After a year of hard work and a lot of time in the cave, this was our 10th trip into Elk River for 2013. The cave has been extended both upstream and downstream and the spaces on the map have been gradually filled in. We capped off the year with Dave and Sandy carrying in some very large tanks and four of us sleeping at the far end of the cave, just above sump 5. Camping in there had been discussed a number of times but I never felt we were going to gain much by doing it while we could still reach the end and back in a single day. Then our last trip was a very efficient quick march to the end to add 120m of new line in sump 7. This took 17 hours underground and I began to think that a nap after a push dive wouldn’t be such a bad thing.
As I knew I’d be weighed down with the camera, my plan for the weekend involved minimising the camping gear I had to carry. I spent money on a very nice inflatable mat that rolls up to the size of a 600ml bottle, and saved money on a pink polyester sleeping bag from the children’s section of Big W. Combined with a heavy duty tarp I was fairly confident of a comfortable night if I arrived with dry gear. My sleeping bag fit into one dry tube and the mat, dry thermals and beanie into another. I filled the rest of the caving bag with the tarp, dehydrated dinner, a bunch of chocolate and my spork. The most entertaining part of the trip through the cave was trying to get the very buoyant caving bags underwater at each sump. I found that once my was under the roof I could hug it and push off the roof with my feet. I did have the advantage of being in a wetsuit with a negatively buoyant camera, definitely an advantage over the guys in drysuits.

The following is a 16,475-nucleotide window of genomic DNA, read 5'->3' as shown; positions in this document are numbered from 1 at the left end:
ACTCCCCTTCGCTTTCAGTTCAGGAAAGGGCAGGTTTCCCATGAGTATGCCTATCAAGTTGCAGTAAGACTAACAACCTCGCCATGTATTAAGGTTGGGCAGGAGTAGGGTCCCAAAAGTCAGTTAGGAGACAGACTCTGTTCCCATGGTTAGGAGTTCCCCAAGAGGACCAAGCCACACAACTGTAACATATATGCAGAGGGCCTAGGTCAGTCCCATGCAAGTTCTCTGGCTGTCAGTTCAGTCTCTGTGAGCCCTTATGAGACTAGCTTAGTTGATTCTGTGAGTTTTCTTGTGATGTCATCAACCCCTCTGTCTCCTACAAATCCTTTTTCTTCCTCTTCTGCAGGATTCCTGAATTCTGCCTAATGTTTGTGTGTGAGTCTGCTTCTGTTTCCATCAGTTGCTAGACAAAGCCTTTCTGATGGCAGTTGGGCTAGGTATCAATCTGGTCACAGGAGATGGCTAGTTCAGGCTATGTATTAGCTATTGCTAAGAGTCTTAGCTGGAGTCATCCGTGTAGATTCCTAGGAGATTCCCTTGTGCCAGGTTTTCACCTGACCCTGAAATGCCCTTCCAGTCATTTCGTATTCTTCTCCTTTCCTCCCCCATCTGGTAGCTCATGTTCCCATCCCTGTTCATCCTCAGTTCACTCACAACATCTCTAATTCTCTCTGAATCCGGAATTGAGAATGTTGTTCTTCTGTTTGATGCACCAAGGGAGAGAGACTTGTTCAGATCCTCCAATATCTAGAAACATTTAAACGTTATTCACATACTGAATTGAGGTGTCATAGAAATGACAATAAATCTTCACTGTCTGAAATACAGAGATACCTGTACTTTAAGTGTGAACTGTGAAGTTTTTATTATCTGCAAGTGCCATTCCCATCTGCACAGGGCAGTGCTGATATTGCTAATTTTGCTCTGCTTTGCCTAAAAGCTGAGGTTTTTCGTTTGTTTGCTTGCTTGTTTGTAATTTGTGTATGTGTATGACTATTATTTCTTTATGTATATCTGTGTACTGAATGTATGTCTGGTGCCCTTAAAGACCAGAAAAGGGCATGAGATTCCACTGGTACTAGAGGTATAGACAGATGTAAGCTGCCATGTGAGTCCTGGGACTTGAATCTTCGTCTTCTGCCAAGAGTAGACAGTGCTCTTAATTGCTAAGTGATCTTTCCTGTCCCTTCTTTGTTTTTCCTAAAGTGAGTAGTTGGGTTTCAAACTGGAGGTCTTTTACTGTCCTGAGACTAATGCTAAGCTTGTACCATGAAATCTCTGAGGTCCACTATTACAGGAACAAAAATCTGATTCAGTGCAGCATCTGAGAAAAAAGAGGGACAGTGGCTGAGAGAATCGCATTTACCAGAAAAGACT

We had six divers for the weekend, with Jason Mallinson visiting from the UK for the CDAA 40th Anniversary. Jason carried in a 7L and went for a little splash into sump 7 without laying more line. Jason and Tim then headed out while Dave, Sandy, Steve and I settled in for a night in the mud. The rift passage you can see below is where the support divers wait for the push divers to return. On previous occasions it seemed both larger and drier than it was last weekend. I relocated to the upper section for a little more legroom but a lot more mud – quite comfortable with the separation layer of the tarp. I had hoped to leave my sleeping bag cached in the rift in case of emergencies on future trips but the mud made this impossible and we carried out the majority of the camping gear the next day. The small ecosystem of condensing breath dripping straight back down again throughout the night didn’t help either.
Overall it was a valuable experience and we definitely picked up a few hints for next time. The best part of the whole thing was reaching the end of the cave and knowing I didn’t have to turn straight around again. The worst part of the whole thing was the 6am wake up call when I knew I was going to have to get out of my sleeping bag and back into a wet and muddy wetsuit. The rehydrated meals also leave something to be desired! If we can work out how to keep the sleeping bags clean and dry, camping will make the push diving much easier. If not, we may be better doing staging trips with large tanks and then unencumbered push trips. The ultimate solution would be finding an entrance a lot closer to the current known end of the cave…but with 100m of rock depth for a lot of the distance, I don’t much like the chances.
There may be slightly less hard ways, but I don’t think we’re magically going to find an easy way to gallivant to the end of the cave. When we do get there it’s going to feel like an accomplishment….fingers crossed for giant decorated chambers and secret treasure.